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Sophia Bush

December 10, 1999 | Steve Harvey
Bill Thompson of Green Valley Lake swears it happened: "While driving late on the 405, I was passed by a van towing a small children's carousel, doing about 80 mph. The rig was whipping back and forth, very close to jackknifing. I decided to catch up with the van and try to alert this clown to the danger. As I carefully pulled alongside and was about to tap the horn, the driver looked my way with a huge smile and a crazy wave.
The moment Carol Huang's name was announced Monday outside the Pasadena Tournament of Roses headquarters, a throng of teenagers let out a shriek of joy that could probably be heard a few miles away at her San Marino home. They weren't celebrating because she's the next Britney Spears. And this wasn't an MTV beach party. Rather, Huang had learned she was one of the lucky seven chosen to be members of the royal court for the 111th Rose Parade.
May 13, 2007 | Jenny Sundel
WITH Jack Black jamming out in the audience and a bunch of kids playing instruments onstage, the third annual Hullabaloo benefit at the Henry Fonda Theater on May 5 looked a lot like a "School of Rock" sequel. But this time, it was Flea, the bassist for the Red Hot Chili Peppers, who ran the show to raise funds for the school he co-founded, Silverlake Conservatory of Music. 1. Black, right, went chest to chest with emcee Woody Harrelson, while 2. Robert Downey Jr.
January 15, 2006
The Covenant A secret society of teenage boys, descended from the original settlers of a New England colony, plagues an elite boarding school. With Steven Strait, Laura Ramsey, Sebastian Stan, Taylor Kitsch, Toby Hemingway, Chace Crawford, Jessica Lucas and Wendy Crewson. Directed by Renny Harlin. Screen Gems, fall * The Grudge 2 Japanese director Takashi Shimizu takes a sixth pass at the deadly curse that will not die. Columbia Pictures, Oct.
August 17, 2005 | John Anderson, Newsday
Vroom. Vroom vroom. Vrrroooooomvrrrroooooommm. VRRRROOOOOOOOOOOOM. Hey, keep it down, willya? I can't hear the heavy-metal music. Imagine a motorcycle movie scored by Vivaldi. Now erase it from your mind. The motorcycle movie, needless to say, is a package deal: screaming engines, shredded guitars, super-slo-mo action and kidney-jarring landings. And, in the case of "Supercross," a cast made up almost entirely of sitcom stars.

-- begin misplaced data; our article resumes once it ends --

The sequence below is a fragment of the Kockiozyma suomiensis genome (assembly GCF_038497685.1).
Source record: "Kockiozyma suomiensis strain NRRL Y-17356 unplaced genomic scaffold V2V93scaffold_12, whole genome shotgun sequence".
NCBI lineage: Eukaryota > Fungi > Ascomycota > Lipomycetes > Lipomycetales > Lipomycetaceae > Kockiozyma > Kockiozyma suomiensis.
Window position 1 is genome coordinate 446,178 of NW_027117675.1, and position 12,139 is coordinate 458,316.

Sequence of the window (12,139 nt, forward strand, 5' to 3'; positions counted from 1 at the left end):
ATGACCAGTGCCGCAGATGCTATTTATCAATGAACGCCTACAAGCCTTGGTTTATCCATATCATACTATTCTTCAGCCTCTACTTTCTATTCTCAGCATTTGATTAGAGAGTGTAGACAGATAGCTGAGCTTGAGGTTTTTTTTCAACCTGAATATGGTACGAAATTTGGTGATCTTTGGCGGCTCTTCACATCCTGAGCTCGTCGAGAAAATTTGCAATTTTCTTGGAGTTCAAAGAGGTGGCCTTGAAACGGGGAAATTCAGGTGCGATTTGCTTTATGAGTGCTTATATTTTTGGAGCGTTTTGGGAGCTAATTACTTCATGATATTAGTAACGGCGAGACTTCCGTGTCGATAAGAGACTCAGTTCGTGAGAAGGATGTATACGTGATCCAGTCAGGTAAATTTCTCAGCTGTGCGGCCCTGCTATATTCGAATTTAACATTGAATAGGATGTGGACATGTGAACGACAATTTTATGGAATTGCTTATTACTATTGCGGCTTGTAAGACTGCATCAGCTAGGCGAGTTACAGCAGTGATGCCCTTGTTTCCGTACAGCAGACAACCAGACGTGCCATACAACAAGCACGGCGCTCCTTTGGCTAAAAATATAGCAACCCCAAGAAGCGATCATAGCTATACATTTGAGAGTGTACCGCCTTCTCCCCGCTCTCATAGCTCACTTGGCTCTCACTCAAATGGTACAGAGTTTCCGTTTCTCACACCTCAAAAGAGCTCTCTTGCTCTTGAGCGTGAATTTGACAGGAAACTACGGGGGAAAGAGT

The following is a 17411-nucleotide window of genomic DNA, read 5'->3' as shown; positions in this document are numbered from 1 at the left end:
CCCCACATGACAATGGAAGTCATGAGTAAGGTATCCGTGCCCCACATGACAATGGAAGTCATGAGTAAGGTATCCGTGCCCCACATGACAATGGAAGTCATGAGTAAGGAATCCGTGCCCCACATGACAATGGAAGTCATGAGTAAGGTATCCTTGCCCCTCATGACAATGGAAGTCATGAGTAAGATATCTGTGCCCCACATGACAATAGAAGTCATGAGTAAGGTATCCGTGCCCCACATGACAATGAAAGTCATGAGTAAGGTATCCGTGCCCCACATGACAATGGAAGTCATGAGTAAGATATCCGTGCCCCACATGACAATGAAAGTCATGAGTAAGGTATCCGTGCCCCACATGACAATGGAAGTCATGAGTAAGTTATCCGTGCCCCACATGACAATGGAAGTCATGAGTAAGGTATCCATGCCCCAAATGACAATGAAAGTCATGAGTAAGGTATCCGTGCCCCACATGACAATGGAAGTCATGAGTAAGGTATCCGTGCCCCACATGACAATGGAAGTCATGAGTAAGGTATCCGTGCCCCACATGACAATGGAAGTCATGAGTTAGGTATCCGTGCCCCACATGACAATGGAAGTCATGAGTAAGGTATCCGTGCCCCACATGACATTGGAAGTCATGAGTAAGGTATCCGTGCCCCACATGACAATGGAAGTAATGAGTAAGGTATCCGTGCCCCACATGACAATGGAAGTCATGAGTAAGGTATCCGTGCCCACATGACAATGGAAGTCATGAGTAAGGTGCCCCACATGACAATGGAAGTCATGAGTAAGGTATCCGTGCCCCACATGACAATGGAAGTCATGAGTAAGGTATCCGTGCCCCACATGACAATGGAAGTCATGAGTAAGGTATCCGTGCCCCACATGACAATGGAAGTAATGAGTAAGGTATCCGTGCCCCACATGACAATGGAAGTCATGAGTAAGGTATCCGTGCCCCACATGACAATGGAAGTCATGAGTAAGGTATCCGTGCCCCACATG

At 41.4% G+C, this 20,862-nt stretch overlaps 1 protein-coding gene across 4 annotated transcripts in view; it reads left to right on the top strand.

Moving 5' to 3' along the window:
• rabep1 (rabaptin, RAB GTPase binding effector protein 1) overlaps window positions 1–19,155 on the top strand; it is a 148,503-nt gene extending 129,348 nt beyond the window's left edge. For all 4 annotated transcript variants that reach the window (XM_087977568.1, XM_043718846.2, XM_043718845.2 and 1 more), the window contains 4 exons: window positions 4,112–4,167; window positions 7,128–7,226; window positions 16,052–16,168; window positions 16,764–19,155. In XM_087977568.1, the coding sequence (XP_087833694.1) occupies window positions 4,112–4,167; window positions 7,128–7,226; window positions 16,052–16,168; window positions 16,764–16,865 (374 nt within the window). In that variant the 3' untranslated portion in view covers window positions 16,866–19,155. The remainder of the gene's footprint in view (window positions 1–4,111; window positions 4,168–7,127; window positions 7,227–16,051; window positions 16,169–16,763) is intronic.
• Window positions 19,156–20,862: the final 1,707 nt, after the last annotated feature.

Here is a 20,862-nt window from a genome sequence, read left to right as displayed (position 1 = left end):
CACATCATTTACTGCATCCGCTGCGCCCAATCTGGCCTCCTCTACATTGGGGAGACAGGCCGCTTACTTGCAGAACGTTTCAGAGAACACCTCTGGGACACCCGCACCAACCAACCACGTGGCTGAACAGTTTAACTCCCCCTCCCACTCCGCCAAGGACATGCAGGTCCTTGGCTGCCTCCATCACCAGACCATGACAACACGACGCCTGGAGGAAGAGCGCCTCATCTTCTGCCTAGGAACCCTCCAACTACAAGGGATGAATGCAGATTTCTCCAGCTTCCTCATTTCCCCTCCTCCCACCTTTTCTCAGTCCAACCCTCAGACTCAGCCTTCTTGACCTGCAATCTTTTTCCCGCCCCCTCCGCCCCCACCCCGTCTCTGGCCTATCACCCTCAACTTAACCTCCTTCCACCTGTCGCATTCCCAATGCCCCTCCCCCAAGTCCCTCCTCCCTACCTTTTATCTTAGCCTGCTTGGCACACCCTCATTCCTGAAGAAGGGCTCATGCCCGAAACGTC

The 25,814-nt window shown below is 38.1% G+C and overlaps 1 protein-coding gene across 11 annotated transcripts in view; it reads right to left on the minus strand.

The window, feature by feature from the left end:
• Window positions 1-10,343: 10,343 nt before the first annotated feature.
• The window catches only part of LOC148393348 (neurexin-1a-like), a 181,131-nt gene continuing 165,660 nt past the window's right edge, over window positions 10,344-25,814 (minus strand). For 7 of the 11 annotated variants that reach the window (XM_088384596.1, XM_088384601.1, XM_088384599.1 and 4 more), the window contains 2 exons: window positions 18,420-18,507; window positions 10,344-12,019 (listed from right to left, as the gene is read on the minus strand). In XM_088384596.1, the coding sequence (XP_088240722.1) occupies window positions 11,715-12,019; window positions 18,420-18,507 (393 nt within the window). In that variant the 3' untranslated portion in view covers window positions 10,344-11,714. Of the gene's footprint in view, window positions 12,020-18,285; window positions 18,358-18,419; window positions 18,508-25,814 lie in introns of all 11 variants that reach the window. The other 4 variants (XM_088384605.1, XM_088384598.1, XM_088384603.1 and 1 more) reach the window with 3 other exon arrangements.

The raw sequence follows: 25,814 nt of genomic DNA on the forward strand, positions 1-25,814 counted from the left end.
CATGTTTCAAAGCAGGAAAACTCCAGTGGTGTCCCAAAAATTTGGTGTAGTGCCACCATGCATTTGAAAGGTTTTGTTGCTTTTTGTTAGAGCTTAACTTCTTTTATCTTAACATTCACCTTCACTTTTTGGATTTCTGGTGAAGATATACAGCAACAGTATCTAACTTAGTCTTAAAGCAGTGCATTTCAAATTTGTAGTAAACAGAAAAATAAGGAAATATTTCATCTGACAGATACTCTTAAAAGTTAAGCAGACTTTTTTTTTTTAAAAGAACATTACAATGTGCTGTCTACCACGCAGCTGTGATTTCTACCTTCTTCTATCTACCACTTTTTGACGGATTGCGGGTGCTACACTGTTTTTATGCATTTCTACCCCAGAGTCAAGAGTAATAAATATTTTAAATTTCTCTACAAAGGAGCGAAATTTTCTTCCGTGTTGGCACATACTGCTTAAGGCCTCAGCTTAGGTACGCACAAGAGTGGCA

September 24, 2012 | By Mary McNamara, Los Angeles Times Television Critic
"Partners," which premieres Monday on CBS, is impossible to review without comparing it to other shows. It's "Will & Grace," except the best friends are men. It's "The Odd Couple," except this Felix is gay. In fact, another show, by the same name and sharing, at least for the pilot, director James Burrows and the same time slot, aired in 1995. Yet despite, or perhaps because of, its derivative nature "Partners" is, if not revolutionary, then a monument to the fight: It proves, more than "The New Normal" or even "Modern Family," that being a gay man on TV is no longer a big deal.
July 28, 2006 | Jessica Reaves, Chicago Tribune
The vengeance in the bloodthirsty title for "John Tucker Must Die" refers to social "death," or extreme embarrassment, rather than physical demise. In high school, of course, they can feel essentially the same. As the antihero, the aforementioned John Tucker (played by Jesse Metcalfe, the underage gardener from "Desperate Housewives") is targeted for social annihilation after each of his three girlfriends discovers she's not alone in falling for the basketball star's considerable charms.
April 23, 2013 | By Nardine Saad
The idea of Ben Affleck living on $1.50 a day sounds ridiculous, right? Maybe just as ridiculous as Hugh Jackman doing the same thing . The "Argo" director-producer-star is the latest celebrity showing his support for the Global Poverty Project's Live Below the Line campaign, a position Jackman initiated for the organization in 2011.  The Oscar winner took on the organization's challenge to spend five days feeding himself on only $1.50...
When they were young, they were Rose Queens--symbols of the eternally sunny, wholesome California dream. Wearing the crown, sitting atop the rose-festooned float, smiling and waving to the crowds that lined the streets for the Tournament of Roses Parade each New Year's Day in Pasadena, they were part of an annual tradition shared by millions. And then, after the last rose petals had been swept from the streets, they went on to live ordinary, comfortable lives.
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